Who Do You Love?

One pleasure in life is the people we choose to love and care for.  Our parents, our spouse, our partner, our children, our siblings, best friends and so on.  The second step of careful estate planning is identifying the people we most want to provide for even after we’re gone.  The reality is we don’t need our assets anymore, so who should have them?

If you fail to plan or if you believe the “state” is best equipped to make choices regarding your assets here’s what is likely to happen to them after your untimely (or timely) death.

In Missouri

In Kansas

In both cases in order to make these transfers happen an “intestate estate” will be opened.  This is a case filed in the probate division of the your county courthouse.  The court will make a determination of your heirs and assets and divide them up accordingly.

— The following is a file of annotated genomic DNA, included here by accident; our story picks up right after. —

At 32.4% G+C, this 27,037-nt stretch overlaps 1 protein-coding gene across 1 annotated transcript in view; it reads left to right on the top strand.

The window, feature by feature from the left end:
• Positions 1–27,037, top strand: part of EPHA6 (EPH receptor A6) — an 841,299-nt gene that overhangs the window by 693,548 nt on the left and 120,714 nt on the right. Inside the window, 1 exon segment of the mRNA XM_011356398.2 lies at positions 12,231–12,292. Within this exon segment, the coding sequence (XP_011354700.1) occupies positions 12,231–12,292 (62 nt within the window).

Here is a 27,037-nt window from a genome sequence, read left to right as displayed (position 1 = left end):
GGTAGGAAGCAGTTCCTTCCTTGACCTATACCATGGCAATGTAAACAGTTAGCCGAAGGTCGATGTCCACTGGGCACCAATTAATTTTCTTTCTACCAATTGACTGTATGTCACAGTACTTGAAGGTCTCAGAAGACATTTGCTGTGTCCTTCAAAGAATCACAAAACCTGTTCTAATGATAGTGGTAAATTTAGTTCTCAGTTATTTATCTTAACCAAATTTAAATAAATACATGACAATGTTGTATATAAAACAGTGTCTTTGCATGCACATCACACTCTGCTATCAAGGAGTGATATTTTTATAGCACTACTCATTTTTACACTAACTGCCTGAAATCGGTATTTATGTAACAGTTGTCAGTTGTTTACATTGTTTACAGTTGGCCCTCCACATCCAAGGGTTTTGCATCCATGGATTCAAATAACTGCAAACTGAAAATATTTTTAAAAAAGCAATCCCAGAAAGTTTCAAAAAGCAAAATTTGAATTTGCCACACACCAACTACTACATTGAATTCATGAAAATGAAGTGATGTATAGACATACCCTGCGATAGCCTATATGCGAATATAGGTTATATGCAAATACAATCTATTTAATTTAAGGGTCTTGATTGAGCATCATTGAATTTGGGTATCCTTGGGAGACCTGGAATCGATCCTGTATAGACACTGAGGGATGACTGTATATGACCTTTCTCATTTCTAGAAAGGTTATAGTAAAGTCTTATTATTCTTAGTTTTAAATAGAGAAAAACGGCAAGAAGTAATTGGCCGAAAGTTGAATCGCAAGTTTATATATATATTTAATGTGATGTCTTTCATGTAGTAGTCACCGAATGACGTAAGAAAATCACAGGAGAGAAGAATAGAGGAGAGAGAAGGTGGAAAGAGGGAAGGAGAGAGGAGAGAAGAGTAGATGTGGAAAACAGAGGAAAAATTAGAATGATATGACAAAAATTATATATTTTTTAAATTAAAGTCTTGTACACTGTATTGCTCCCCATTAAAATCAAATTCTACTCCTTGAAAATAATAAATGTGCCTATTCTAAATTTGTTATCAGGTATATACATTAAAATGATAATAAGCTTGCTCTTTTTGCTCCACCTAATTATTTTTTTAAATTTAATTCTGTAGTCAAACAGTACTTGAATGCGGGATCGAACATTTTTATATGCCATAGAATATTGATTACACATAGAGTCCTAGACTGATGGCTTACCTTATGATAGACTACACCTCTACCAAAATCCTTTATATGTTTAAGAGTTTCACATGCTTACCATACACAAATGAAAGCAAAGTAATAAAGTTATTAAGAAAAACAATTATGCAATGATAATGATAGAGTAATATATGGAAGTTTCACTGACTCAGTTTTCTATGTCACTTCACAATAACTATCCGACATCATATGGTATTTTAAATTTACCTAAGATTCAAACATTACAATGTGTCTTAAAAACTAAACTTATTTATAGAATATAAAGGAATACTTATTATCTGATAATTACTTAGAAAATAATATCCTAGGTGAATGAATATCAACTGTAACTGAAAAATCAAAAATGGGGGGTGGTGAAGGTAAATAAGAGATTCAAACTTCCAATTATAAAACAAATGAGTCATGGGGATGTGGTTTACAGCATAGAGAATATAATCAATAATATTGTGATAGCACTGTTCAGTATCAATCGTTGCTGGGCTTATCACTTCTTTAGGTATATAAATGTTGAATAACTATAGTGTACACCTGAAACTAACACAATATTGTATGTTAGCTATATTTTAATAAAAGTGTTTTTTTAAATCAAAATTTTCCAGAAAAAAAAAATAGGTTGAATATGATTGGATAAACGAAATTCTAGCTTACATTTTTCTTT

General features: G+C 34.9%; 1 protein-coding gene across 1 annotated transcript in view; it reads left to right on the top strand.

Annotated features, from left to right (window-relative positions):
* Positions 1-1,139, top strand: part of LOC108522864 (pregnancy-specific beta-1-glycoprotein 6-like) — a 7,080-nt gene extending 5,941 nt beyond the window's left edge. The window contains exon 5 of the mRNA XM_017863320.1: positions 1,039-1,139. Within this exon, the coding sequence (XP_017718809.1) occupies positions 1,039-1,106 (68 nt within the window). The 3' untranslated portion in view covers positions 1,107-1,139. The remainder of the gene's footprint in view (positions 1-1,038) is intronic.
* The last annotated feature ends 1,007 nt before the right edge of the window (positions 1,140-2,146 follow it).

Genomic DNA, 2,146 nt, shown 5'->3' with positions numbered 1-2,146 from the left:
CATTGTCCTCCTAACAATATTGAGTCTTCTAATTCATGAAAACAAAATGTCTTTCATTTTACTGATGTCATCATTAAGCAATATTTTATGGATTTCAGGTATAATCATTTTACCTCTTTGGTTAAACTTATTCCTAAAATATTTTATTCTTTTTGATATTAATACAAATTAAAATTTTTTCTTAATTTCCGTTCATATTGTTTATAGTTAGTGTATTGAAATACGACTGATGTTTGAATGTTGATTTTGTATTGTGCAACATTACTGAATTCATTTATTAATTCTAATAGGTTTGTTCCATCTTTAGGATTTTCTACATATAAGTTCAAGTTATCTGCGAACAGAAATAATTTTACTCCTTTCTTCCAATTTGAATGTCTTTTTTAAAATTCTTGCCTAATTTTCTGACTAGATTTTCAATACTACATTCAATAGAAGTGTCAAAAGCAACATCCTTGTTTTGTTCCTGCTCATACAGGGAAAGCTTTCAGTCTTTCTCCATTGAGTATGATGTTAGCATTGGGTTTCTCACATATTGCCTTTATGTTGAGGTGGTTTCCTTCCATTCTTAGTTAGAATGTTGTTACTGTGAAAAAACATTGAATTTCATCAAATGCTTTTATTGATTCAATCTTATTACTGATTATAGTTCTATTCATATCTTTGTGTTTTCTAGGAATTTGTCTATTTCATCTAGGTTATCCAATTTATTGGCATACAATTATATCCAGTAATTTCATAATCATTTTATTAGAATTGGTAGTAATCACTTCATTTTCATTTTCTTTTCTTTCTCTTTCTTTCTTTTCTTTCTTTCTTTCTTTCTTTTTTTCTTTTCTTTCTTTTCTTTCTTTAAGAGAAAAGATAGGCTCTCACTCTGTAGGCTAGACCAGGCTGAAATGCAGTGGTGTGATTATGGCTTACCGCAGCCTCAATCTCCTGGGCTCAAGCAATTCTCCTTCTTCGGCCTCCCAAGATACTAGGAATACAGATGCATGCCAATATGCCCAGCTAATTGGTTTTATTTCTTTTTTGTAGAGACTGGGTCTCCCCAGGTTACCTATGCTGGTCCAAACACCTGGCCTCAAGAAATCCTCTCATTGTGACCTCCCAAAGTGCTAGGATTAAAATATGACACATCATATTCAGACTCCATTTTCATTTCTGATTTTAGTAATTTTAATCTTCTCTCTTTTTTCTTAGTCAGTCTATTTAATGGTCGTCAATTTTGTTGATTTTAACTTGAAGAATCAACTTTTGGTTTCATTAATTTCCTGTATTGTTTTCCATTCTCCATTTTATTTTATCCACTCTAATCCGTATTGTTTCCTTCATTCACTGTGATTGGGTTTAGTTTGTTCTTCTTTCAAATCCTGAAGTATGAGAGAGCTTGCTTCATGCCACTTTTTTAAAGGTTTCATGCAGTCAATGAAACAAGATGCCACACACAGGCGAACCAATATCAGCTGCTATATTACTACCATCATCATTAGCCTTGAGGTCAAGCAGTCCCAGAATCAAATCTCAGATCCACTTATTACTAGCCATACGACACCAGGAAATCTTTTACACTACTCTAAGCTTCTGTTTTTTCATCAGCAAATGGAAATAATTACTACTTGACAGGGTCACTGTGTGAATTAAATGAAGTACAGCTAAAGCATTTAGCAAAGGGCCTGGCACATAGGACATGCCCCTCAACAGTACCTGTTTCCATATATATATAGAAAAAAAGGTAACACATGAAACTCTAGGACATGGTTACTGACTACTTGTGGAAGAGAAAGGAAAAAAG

Now suppose your partner has a lovely child whom you have raised since infancy, but you never married your partner nor adopted the child.  For all intents and purposes you three are a family.  However, if you die intestate the state will determine that you have no lineal descendants and your assets will pass to your parents or siblings.  If your wish would have been to provide for your partner and this child, it just backfired.

Properly identifying the people you want to provide for, and having contingency plans also, is crucial to successful estate planning.  An added benefit is catching a glimpse as to how you will go on even when you don’t!

Typically, there will be multiple tiers of potential beneficiaries of your assets.  It might start with your spouse, followed by children and their children.  A person might also identify classes of people to received from the estate in the event the “main line” no longer exists.  Such classes could be siblings, cousins, or other extended family.

©February 3, 2014.  Kirsten Schroeder Larsen, P.A.